Causal inference via artificial neural networks: from prediction to causation
- Start date
Thursday, 19 Nov 2020, 16:00
- End date
Thursday, 19 Nov 2020, 17:00
- Spoken Language
To understand causal effects of treatments is a primary goal in behavioral, social and biomedical sciences.
Recent technological advances have created numerous large-scale datasets in observational studies, which provide unprecedented opportunities for evaluating the effectiveness of various treatments. Meanwhile, the complex nature of large-scale observational data, such as its massive volume and high dimensions in confounders, post great challenges to the existing conventional methods for causality analysis.
In this talk, I will introduce a new unified approach that we have proposed for efficiently estimating and inferring causal effects using artificial neural networks. The method can be applied to the large-scale datasets with binary, multi-valued or continuous-valued treatment variables. Under this unified setup, we develop a generalized optimization estimation through moment constraints with the nuisance functions approximated by artificial neural networks.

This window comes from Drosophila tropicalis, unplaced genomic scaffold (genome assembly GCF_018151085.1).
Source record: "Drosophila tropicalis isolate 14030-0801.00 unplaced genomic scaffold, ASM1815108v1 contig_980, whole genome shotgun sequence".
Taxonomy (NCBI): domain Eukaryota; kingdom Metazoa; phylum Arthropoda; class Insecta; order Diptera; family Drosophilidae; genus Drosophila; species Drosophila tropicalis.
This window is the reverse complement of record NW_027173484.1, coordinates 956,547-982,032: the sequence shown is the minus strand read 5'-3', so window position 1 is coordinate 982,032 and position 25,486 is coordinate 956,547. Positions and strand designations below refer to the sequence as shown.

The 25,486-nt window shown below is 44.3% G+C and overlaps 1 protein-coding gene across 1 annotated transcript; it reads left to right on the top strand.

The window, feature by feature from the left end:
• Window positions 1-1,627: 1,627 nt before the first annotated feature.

This general optimization framework includes the average, quantile and asymmetric least squares treatment effects as special cases. The proposed methods take full advantage of the large sample size of large-scale data and provide effective protection against mis-specification bias while achieving dimensionality reduction. We also show that the resulting treatment effect estimators are supported by reliable statistical properties that are important for conducting causal inference. At the end of my talk, I will present some simulation studies and a real data application to illustrate the method.
This project is a joint work with Xiaohong Chen (Yale), Ying Liu (UCR) and Zheng Zhang (Renmin University).